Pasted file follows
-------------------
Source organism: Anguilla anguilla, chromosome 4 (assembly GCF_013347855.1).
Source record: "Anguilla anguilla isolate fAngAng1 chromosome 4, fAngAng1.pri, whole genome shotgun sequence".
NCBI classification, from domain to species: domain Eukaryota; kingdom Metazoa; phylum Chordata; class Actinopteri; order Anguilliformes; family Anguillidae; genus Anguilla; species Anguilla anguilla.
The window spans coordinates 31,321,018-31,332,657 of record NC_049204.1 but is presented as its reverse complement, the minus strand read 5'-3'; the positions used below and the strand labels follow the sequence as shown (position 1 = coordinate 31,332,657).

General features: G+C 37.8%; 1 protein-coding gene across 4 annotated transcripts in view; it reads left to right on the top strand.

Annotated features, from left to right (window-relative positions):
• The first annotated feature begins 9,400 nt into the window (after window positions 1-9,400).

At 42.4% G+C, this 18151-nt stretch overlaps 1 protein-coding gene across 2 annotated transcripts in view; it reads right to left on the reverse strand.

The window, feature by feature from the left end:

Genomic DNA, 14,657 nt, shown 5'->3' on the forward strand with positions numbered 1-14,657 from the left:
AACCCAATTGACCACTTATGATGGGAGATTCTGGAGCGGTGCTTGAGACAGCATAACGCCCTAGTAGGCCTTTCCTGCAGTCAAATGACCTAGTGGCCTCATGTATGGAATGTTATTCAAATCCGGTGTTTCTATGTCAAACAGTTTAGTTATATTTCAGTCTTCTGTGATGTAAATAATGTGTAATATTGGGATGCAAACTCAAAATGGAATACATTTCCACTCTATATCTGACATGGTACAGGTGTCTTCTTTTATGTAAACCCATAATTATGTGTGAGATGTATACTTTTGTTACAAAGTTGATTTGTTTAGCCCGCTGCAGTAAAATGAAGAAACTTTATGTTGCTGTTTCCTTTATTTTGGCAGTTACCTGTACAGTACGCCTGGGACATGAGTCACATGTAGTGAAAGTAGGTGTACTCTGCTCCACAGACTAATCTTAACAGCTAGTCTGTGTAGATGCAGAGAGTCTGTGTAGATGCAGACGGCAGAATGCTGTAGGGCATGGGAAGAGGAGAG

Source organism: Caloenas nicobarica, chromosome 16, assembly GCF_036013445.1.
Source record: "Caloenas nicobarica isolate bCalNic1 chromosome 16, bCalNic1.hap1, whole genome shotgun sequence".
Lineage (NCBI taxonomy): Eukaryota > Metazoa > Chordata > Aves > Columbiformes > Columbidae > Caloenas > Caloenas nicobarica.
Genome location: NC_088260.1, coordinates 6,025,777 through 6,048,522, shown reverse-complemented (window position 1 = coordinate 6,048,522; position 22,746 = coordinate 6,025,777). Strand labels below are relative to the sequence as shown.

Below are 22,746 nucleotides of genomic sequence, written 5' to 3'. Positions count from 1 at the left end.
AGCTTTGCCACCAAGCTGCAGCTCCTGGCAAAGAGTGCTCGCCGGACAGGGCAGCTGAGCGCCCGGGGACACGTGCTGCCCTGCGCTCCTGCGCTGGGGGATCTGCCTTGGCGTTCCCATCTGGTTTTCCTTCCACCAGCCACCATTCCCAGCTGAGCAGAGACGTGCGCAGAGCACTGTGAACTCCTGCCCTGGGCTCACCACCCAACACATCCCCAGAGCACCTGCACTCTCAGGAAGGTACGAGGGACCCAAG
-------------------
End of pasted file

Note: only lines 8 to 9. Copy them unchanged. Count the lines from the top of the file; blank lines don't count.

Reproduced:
At 42.4% G+C, this 18151-nt stretch overlaps 1 protein-coding gene across 2 annotated transcripts in view; it reads right to left on the reverse strand.

The window, feature by feature from the left end: